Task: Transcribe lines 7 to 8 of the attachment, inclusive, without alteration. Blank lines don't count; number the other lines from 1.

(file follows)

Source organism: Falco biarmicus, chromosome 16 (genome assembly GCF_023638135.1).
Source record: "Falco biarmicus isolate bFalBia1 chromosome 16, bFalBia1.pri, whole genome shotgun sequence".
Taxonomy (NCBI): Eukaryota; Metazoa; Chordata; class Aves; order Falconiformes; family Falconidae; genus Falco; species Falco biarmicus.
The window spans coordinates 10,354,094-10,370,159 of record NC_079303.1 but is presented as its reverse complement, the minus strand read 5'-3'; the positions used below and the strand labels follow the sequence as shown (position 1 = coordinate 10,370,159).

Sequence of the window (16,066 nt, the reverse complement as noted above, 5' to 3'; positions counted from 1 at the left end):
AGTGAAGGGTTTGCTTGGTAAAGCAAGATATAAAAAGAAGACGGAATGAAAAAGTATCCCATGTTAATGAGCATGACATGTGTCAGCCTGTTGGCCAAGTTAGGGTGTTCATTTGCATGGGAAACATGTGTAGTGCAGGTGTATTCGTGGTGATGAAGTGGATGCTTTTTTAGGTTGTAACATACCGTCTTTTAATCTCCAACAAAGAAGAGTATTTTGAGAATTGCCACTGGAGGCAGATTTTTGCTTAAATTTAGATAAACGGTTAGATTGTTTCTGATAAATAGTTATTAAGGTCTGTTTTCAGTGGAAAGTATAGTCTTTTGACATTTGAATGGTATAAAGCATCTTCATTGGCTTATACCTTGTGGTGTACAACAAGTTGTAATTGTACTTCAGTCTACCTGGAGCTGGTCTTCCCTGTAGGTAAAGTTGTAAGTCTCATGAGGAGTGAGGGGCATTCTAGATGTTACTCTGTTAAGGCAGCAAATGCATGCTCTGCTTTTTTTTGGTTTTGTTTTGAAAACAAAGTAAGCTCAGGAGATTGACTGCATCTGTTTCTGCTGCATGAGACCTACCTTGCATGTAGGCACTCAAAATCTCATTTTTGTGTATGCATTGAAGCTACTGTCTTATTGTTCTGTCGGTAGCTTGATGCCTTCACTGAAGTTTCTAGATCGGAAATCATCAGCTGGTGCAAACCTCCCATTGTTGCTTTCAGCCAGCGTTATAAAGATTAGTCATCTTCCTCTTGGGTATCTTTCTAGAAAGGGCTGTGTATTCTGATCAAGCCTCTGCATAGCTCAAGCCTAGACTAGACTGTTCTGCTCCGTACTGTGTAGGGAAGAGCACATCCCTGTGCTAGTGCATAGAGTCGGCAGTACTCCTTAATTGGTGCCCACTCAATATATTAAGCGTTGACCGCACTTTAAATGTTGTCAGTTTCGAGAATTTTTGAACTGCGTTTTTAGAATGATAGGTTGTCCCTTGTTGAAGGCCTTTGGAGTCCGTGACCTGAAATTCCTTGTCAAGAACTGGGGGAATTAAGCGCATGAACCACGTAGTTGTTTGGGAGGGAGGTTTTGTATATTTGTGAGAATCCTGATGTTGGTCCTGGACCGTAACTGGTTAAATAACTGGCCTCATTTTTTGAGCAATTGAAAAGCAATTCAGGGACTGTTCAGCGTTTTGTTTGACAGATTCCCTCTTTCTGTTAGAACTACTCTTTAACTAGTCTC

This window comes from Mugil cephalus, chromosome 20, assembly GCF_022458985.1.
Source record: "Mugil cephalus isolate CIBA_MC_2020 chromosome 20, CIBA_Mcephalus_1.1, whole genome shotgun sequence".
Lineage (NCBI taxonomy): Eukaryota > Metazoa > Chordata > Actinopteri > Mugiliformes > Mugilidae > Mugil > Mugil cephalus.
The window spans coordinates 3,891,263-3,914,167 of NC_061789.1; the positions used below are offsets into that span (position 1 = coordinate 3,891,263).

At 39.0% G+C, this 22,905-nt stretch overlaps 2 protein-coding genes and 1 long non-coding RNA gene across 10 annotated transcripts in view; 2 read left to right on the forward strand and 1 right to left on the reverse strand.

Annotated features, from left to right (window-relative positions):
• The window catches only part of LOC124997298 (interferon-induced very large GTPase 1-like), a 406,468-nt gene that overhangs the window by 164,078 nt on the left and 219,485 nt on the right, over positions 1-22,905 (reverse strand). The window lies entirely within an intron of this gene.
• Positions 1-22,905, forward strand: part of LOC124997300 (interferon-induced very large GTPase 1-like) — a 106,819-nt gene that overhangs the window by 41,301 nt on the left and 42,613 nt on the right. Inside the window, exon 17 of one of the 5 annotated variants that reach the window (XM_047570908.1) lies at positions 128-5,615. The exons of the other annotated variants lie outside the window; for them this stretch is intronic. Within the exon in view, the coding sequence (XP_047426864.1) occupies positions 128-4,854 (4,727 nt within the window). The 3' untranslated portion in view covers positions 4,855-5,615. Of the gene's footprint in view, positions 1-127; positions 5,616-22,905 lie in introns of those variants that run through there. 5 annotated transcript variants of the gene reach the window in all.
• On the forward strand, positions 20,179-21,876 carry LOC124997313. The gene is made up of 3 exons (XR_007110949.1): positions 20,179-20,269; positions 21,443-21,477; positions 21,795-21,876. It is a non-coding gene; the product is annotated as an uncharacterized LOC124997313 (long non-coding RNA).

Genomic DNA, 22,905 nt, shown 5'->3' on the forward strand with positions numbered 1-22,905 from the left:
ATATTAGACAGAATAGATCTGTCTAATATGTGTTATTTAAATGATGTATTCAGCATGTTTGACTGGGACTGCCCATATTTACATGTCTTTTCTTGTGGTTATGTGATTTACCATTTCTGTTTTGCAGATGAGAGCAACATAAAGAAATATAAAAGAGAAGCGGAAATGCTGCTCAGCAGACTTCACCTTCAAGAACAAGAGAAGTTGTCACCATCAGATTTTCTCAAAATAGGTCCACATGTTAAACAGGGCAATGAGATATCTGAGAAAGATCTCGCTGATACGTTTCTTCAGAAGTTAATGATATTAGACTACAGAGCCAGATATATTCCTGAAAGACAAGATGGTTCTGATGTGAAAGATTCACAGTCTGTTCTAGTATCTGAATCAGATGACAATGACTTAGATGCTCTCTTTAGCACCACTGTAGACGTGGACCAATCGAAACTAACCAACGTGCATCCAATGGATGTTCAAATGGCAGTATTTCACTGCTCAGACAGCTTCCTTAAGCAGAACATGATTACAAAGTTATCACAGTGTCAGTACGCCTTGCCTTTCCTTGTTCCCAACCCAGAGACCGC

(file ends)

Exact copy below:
This window comes from Mugil cephalus, chromosome 20, assembly GCF_022458985.1.
Source record: "Mugil cephalus isolate CIBA_MC_2020 chromosome 20, CIBA_Mcephalus_1.1, whole genome shotgun sequence".